Keith and Dufftown Railway (GNoSR)

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Keith and Dufftown Railway (GNoSR)
Locale Scotland
Dates of operation 21 February 1862 – 30 July 1866
Successor Great North of Scotland Railway
Track gauge 4 ft 8 12 in (1,435 mm)
Length 8 12 miles (13.7 km)
Up arrow Strathspey Railway (GNoSR)
Mortlach Branch
Drummuir Curler's Platform
Towiemore Halt
Keith Town
Strathisla Mills
UpperRight arrow Inverness and Aberdeen Junction Railway
Down arrow Great North of Scotland Railway

The Keith and Dufftown Railway is an historic railway in Scotland that ran between Dufftown and Keith. The company was formed in 1857, the line was opened in 1862, and it was absorbed by the Great North of Scotland Railway in 1866.


A 1904 Railway Clearing House Junction Diagram showing (right) railways in the vicinity of Keith and Elgin. The GNoSR is in blue, and includes the Keith & Dufftown Railway.

The Great North of Scotland Railway (GNoSR) opened its main line in stages; the section between Huntly and Keith was opened on 10 October 1856.[1] Keith remained the terminus for less than two years; on 18 August 1858, the Inverness and Aberdeen Junction Railway (I&AJR) opened the last section of their line, between Elgin and Keith,[2] and it was now possible to travel between Aberdeen and Inverness by rail.[3] The I&AJR had an end-on junction with the Inverness and Nairn Railway at Nairn, and these two companies amalgamated in 1861, soon amalgamating with others, to form the Highland Railway.[4] Although the GNoSR owned shares to the value of £40,000 in the I&AJR, it did not become part of the Highland Railway, but were instead bought out; the GNoSR then remained independent of the I&AJR until their respective successors were nationalised in 1948.[5]

The GNoSR wished to have its own route west of Keith, with Grantown-on-Spey as an objective - here they hoped to meet any possible line between Perth and Inverness.[6] To this end, they invested in the Keith and Dufftown Railway (K&DR); this company was incorporated on 27 July 1857, but progress was slow because of lack of money.[7] [8] Powers for a longer, but cheaper, route between the two towns were secured on 25 May 1860, and this line was opened on 21 February 1862.[9] The revised route included steeper gradients than those planned in 1857; the maximum gradient was now 1 in 60 (1.667%) instead if 1 in 70 (1.429%).[10] There was a viaduct over the Fiddich of two spans, and there were three intermediate stations: Earlsmill (renamed Keith Town in 1897), Botriphnie (renamed Auchindachy in 1862) and Drummuir.[9] From the start, the trains were worked by the GNoSR under an agreement dating back to the formation of the company.[6]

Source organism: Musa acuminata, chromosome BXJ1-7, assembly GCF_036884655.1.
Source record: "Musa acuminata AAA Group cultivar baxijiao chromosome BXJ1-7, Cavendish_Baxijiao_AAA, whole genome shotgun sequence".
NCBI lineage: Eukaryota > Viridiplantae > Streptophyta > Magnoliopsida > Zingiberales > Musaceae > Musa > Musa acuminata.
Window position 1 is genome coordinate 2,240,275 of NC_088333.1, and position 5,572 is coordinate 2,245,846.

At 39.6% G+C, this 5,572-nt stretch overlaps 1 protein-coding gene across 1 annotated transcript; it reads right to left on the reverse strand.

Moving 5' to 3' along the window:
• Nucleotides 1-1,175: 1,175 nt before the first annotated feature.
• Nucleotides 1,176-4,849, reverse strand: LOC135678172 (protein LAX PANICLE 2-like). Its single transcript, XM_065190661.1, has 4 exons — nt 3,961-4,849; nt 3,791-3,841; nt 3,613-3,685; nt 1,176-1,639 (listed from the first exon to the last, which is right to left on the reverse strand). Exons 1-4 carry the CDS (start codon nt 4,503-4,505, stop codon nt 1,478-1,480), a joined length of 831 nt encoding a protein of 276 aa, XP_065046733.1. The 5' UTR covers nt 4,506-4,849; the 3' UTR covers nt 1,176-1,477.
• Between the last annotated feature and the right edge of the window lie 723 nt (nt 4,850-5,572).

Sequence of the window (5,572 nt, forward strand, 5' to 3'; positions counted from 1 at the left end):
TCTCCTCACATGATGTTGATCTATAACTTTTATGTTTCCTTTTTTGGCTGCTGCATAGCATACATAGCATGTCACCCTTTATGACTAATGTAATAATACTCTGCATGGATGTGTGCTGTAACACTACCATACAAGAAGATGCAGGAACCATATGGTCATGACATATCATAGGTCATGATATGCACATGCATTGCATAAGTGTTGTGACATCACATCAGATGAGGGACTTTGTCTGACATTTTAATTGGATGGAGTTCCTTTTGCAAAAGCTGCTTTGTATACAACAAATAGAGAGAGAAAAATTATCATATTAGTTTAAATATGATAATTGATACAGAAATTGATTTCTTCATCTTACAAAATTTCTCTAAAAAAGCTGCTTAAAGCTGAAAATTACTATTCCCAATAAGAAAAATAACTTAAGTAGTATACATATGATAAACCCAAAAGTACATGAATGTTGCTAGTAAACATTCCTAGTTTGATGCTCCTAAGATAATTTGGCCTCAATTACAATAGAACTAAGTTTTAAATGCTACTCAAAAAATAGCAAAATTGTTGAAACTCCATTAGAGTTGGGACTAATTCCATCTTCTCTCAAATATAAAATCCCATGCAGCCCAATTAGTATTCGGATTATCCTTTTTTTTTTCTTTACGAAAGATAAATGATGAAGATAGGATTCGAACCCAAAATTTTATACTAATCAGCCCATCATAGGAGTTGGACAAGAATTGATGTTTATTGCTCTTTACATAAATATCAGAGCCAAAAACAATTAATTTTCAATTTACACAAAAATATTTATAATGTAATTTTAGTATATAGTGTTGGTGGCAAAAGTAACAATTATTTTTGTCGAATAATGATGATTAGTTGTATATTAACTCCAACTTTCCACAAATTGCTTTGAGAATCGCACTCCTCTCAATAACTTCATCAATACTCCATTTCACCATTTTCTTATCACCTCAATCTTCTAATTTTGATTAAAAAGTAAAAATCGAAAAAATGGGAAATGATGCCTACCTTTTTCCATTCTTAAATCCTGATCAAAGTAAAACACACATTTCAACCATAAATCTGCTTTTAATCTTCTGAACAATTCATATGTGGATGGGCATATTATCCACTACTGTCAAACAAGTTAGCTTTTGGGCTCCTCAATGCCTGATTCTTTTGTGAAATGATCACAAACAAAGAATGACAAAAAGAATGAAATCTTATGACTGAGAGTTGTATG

The line became a through route with the opening of the first section of the Strathspey Railway between Dufftown and Abernethy on 1 July 1863;[11] at Craigellachie there was a junction, where the line was met by a short extension of the Morayshire Railway (MR) from Dandaleith, which opened the same day.[12] The MR had already opened between Elgin and Dandaleith in 1862,[13] so there was now a route between Keith and Elgin independent of the I&AJR.[12]

On 30 July 1866, the GNoSR obtained an Act of Parliament authorising it to amalgamate with several associated railways, including the K&DR and the Strathspey Railway; this took place on 1 August 1866.[7][14]

Connections to other lines[edit]

Current status[edit]

Apart from a short section at Keith between the National Rail network and the preserved line, the line is used by the Keith and Dufftown Railway. There is a regular service arriving at the station during the railway's operating season.


  1. ^ Vallance 1991, p. 30.
  2. ^ Vallance 1991, p. 31.
  3. ^ Vallance 1991, p. 32.
  4. ^ Vallance, Clinker & Lambert 1985, pp. 28–29.
  5. ^ Vallance, Clinker & Lambert 1985, pp. 22–23.
  6. ^ a b Vallance 1991, p. 33.
  7. ^ a b Awdry 1990, p. 140.
  8. ^ Vallance 1991, pp. 33,53–54.
  9. ^ a b Vallance 1991, p. 54.
  10. ^ Vallance 1991, pp. 53–54.
  11. ^ Vallance 1991, p. 55.
  12. ^ a b Vallance 1991, p. 45.
  13. ^ Vallance 1991, p. 43.
  14. ^ Vallance 1991, p. 65.


External links[edit]